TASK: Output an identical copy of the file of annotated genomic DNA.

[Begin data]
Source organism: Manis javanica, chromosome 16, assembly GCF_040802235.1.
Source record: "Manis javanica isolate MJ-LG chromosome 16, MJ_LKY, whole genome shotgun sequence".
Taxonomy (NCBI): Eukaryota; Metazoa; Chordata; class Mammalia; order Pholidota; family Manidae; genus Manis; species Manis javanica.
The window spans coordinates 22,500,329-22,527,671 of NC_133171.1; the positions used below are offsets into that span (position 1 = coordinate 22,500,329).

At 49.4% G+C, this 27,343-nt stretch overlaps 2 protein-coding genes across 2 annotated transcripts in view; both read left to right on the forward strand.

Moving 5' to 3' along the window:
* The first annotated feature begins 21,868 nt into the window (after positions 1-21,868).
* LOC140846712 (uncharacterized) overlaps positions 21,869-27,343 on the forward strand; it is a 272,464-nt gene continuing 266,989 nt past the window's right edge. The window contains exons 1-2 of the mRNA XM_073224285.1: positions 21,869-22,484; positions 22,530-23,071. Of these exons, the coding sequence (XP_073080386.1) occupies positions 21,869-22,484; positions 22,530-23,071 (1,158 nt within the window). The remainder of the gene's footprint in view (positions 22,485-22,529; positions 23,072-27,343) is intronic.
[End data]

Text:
Source organism: Manis javanica, chromosome 16, assembly GCF_040802235.1.
Source record: "Manis javanica isolate MJ-LG chromosome 16, MJ_LKY, whole genome shotgun sequence".
Taxonomy (NCBI): Eukaryota; Metazoa; Chordata; class Mammalia; order Pholidota; family Manidae; genus Manis; species Manis javanica.
The window spans coordinates 22,500,329-22,527,671 of NC_133171.1; the positions used below are offsets into that span (position 1 = coordinate 22,500,329).

At 49.4% G+C, this 27,343-nt stretch overlaps 2 protein-coding genes across 2 annotated transcripts in view; both read left to right on the forward strand.

Moving 5' to 3' along the window:
* The first annotated feature begins 21,868 nt into the window (after positions 1-21,868).
* LOC140846712 (uncharacterized) overlaps positions 21,869-27,343 on the forward strand; it is a 272,464-nt gene continuing 266,989 nt past the window's right edge. The window contains exons 1-2 of the mRNA XM_073224285.1: positions 21,869-22,484; positions 22,530-23,071. Of these exons, the coding sequence (XP_073080386.1) occupies positions 21,869-22,484; positions 22,530-23,071 (1,158 nt within the window). The remainder of the gene's footprint in view (positions 22,485-22,529; positions 23,072-27,343) is intronic.